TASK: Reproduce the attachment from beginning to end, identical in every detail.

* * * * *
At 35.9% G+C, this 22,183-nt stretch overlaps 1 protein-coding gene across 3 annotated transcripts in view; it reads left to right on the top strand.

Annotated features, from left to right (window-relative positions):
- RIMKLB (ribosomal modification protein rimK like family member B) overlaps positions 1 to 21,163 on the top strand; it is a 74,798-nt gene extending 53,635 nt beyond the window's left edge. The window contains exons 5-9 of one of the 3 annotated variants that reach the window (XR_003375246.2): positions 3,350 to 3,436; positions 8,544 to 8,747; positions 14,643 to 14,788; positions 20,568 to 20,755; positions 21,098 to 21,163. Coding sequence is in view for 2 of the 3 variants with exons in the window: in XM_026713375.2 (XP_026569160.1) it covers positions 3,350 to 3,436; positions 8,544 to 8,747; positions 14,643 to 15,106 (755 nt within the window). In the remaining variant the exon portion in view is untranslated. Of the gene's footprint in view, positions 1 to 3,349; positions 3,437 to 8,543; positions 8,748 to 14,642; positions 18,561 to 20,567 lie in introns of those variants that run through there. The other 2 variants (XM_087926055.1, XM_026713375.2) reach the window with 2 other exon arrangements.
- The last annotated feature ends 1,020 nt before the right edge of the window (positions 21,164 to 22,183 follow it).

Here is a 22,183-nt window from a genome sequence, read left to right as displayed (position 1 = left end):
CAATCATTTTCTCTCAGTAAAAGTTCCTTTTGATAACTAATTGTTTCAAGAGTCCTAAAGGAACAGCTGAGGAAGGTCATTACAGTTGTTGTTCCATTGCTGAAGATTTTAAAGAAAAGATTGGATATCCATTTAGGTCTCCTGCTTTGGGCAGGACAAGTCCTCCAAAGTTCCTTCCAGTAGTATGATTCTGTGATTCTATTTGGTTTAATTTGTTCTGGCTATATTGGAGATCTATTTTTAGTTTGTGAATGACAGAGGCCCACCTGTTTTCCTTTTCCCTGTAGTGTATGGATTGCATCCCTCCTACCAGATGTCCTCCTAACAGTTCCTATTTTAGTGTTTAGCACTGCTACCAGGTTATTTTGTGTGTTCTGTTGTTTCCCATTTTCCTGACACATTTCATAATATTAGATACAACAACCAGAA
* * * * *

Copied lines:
At 35.9% G+C, this 22,183-nt stretch overlaps 1 protein-coding gene across 3 annotated transcripts in view; it reads left to right on the top strand.

Annotated features, from left to right (window-relative positions):
- RIMKLB (ribosomal modification protein rimK like family member B) overlaps positions 1 to 21,163 on the top strand; it is a 74,798-nt gene extending 53,635 nt beyond the window's left edge. The window contains exons 5-9 of one of the 3 annotated variants that reach the window (XR_003375246.2): positions 3,350 to 3,436; positions 8,544 to 8,747; positions 14,643 to 14,788; positions 20,568 to 20,755; positions 21,098 to 21,163. Coding sequence is in view for 2 of the 3 variants with exons in the window: in XM_026713375.2 (XP_026569160.1) it covers positions 3,350 to 3,436; positions 8,544 to 8,747; positions 14,643 to 15,106 (755 nt within the window). In the remaining variant the exon portion in view is untranslated. Of the gene's footprint in view, positions 1 to 3,349; positions 3,437 to 8,543; positions 8,748 to 14,642; positions 18,561 to 20,567 lie in introns of those variants that run through there. The other 2 variants (XM_087926055.1, XM_026713375.2) reach the window with 2 other exon arrangements.
- The last annotated feature ends 1,020 nt before the right edge of the window (positions 21,164 to 22,183 follow it).

Here is a 22,183-nt window from a genome sequence, read left to right as displayed (position 1 = left end):
CAATCATTTTCTCTCAGTAAAAGTTCCTTTTGATAACTAATTGTTTCAAGAGTCCTAAAGGAACAGCTGAGGAAGGTCATTACAGTTGTTGTTCCATTGCTGAAGATTTTAAAGAAAAGATTGGATATCCATTTAGGTCTCCTGCTTTGGGCAGGACAAGTCCTCCAAAGTTCCTTCCAGTAGTATGATTCTGTGATTCTATTTGGTTTAATTTGTTCTGGCTATATTGGAGATCTATTTTTAGTTTGTGAATGACAGAGGCCCACCTGTTTTCCTTTTCCCTGTAGTGTATGGATTGCATCCCTCCTACCAGATGTCCTCCTAACAGTTCCTATTTTAGTGTTTAGCACTGCTACCAGGTTATTTTGTGTGTTCTGTTGTTTCCCATTTTCCTGACACATTTCATAATATTAGATACAACAACCAGAA